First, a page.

Knowing where and when to integrate fit testing throughout your ongoing hearing conservation program (HCP) can help you maximize all your hearing conservation-related efforts — and prepare you for the EPA’s new definition of the Noise Reduction Rating (NRR), which will represent a range of expected protection as opposed to a single-number estimate, to better reflect real-world protection levels. The new regulation is expected to be adopted in 2010.

Start your integration effort with these five key opportunity areas:

1 Train employees
A recent field attenuation study conducted on the performance of hearing protection devices found that individual, one-on-one training was the most significant factor in predicting good earplug performance.

Conducted on more than 100 workers at eight different facilities, the study showed that one third of workers achieved attenuation higher than the published NRR for their earplugs, and that another third achieved attenuation within 5 dB of those ratings. Only the lowest one-third of workers had attenuation that was more than 5 dB below published NRRs.1

The study found only one factor to be a consistent predictor of good fit: one-on-one training. The more often a worker had received individual training in the proper use of hearing protectors, the higher the probability of a good fit. The same was not true for group training.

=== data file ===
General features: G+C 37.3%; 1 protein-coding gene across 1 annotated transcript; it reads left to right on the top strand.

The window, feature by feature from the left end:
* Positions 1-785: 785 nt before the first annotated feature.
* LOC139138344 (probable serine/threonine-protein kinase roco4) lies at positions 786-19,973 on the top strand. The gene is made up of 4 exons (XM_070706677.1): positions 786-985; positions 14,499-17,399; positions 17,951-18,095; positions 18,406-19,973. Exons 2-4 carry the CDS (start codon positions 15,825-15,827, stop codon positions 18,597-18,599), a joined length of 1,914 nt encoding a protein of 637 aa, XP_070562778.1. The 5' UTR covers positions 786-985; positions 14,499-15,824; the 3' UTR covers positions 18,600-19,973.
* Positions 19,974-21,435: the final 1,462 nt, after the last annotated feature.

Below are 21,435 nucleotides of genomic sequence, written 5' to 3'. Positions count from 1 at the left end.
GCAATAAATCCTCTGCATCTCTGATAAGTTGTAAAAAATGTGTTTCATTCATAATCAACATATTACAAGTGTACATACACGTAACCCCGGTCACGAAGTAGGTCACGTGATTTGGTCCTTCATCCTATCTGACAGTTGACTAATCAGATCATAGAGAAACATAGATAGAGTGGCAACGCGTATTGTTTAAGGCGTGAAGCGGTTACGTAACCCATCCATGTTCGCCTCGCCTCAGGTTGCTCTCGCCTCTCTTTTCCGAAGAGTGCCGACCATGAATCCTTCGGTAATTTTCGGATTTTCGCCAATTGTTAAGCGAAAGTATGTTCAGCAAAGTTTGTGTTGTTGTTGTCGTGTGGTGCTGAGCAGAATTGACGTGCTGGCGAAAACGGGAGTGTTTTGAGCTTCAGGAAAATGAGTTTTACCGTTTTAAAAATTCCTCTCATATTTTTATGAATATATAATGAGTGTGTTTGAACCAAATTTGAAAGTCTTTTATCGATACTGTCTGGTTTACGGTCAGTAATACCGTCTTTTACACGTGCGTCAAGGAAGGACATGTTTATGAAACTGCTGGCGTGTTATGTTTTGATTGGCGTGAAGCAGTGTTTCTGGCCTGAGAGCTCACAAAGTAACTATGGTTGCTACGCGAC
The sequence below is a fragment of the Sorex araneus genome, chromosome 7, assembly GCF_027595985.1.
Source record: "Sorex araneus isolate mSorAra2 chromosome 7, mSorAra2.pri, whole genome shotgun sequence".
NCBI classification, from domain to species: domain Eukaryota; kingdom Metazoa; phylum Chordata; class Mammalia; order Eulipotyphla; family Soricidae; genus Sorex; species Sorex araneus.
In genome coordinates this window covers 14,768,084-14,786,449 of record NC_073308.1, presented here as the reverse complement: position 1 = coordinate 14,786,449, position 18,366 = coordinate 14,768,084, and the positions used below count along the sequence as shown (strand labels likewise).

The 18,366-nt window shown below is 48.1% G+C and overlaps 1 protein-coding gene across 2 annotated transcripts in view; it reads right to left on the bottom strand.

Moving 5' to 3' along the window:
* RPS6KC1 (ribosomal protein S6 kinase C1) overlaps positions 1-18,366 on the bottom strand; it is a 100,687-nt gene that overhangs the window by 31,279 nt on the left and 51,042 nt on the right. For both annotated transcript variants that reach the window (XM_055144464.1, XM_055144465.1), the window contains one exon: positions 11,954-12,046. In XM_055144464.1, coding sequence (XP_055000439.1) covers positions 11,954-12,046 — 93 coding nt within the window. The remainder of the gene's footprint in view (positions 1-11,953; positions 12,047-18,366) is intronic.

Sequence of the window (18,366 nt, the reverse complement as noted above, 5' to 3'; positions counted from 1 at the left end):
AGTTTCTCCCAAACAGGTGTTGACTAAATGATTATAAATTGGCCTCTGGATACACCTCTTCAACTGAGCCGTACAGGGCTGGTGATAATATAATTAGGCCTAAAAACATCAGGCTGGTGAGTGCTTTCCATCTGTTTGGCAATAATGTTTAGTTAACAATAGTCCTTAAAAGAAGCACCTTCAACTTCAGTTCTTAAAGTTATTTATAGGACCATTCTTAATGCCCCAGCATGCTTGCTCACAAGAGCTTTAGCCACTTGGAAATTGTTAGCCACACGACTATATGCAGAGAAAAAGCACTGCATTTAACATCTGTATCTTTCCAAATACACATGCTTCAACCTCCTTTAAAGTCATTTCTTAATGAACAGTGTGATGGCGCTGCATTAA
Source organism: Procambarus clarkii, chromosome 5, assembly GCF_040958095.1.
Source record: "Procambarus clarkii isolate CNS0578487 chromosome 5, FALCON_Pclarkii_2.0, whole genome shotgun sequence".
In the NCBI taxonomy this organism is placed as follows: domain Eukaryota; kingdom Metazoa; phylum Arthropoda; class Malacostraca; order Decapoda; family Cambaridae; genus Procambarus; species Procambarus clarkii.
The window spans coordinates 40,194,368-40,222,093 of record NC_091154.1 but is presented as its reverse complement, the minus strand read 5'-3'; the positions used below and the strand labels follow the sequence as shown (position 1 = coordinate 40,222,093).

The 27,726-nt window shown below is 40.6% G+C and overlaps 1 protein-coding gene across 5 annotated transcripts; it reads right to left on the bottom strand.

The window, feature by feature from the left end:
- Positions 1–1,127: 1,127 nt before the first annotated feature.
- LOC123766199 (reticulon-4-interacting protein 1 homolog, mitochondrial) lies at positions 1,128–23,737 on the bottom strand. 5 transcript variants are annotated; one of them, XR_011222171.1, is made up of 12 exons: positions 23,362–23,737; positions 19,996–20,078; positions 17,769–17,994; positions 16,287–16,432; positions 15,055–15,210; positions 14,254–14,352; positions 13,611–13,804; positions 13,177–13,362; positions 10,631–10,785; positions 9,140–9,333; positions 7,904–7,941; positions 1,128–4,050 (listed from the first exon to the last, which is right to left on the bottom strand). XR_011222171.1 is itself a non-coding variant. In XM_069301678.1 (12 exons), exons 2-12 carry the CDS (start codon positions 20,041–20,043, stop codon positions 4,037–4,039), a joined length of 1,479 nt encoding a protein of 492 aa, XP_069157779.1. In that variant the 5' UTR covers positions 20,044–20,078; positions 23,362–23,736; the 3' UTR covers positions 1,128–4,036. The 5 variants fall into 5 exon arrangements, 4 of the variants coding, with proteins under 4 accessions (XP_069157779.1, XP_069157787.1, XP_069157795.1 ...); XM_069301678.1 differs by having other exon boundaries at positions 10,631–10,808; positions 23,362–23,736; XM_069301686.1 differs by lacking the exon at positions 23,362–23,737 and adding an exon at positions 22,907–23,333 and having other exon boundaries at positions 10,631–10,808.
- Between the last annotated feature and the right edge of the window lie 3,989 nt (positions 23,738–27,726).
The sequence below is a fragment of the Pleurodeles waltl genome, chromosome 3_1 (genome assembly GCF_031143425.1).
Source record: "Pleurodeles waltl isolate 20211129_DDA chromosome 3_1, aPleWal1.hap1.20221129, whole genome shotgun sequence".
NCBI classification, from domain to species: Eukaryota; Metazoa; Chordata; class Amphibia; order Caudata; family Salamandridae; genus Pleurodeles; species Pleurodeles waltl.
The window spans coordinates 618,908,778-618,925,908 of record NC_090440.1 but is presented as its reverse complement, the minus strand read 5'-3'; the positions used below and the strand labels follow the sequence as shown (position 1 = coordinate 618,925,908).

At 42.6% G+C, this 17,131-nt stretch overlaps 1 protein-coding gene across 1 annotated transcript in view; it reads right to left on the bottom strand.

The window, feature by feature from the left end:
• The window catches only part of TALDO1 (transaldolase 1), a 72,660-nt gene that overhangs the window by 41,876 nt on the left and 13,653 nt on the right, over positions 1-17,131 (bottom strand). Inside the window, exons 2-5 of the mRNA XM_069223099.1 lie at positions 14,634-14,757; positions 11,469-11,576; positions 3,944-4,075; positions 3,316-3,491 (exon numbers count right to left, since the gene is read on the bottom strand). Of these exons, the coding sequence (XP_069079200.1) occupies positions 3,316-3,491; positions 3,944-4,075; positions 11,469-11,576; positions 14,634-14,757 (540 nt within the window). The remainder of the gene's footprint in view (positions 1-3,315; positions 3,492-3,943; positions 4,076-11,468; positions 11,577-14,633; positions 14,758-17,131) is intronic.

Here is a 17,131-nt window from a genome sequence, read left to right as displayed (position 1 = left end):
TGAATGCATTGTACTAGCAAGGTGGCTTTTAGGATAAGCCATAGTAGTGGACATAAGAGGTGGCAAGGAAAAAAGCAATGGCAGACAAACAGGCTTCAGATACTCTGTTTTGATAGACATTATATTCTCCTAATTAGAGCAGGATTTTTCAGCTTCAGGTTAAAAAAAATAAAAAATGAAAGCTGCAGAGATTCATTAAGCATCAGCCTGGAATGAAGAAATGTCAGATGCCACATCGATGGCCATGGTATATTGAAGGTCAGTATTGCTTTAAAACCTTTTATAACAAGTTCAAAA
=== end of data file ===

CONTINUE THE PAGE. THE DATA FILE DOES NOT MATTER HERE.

No generalized rating scheme for hearing protection devices (HPDs) can be effective without knowing how much attenuation individual workers actually attain. If a safety manager were to supply earplugs based on the assumption that all earplugs only achieve half of their published attenuation in the field, then clearly two-thirds of the 100 workers in the study would be seriously overprotected, since they are achieving much higher protection than 50%. Fit testing of hearing protectors bridges the gap between laboratory estimates of attenuation and real-world attenuation achieved by workers as they normally wear their protectors.

Fit testing is a critical “benchmark” element to include in your new-hire safety training program prior to their entry to the workforce — to aid in both ensuring the proper selection of their HPD and in documenting their effectiveness. It provides a formal benchmark from which you can determine whether your employees are receiving optimal protection, require additional training on how to fit their earplugs, or need to try a different model.

Then, annually, use fit testing to meet OSHA requirements to provide annual training on the use and fit of hearing protectors. This not only provides the opportunity to conduct a complete fit test for each employee, but to review training — one-on- one — via video, demonstration, instruction or other methods to model proper fitting techniques.

2 Determine minimum attenuation levels
You can use fit testing to document exactly how much protection a worker receives with a given earplug, perhaps to meet mandatory attenuation levels in certain areas of an operation. Then, periodically (at least annually) conduct a follow-up fit test to review each employee’s earplug selection to determine if it is appropriate for noise exposure levels, comfort and/or job requirements.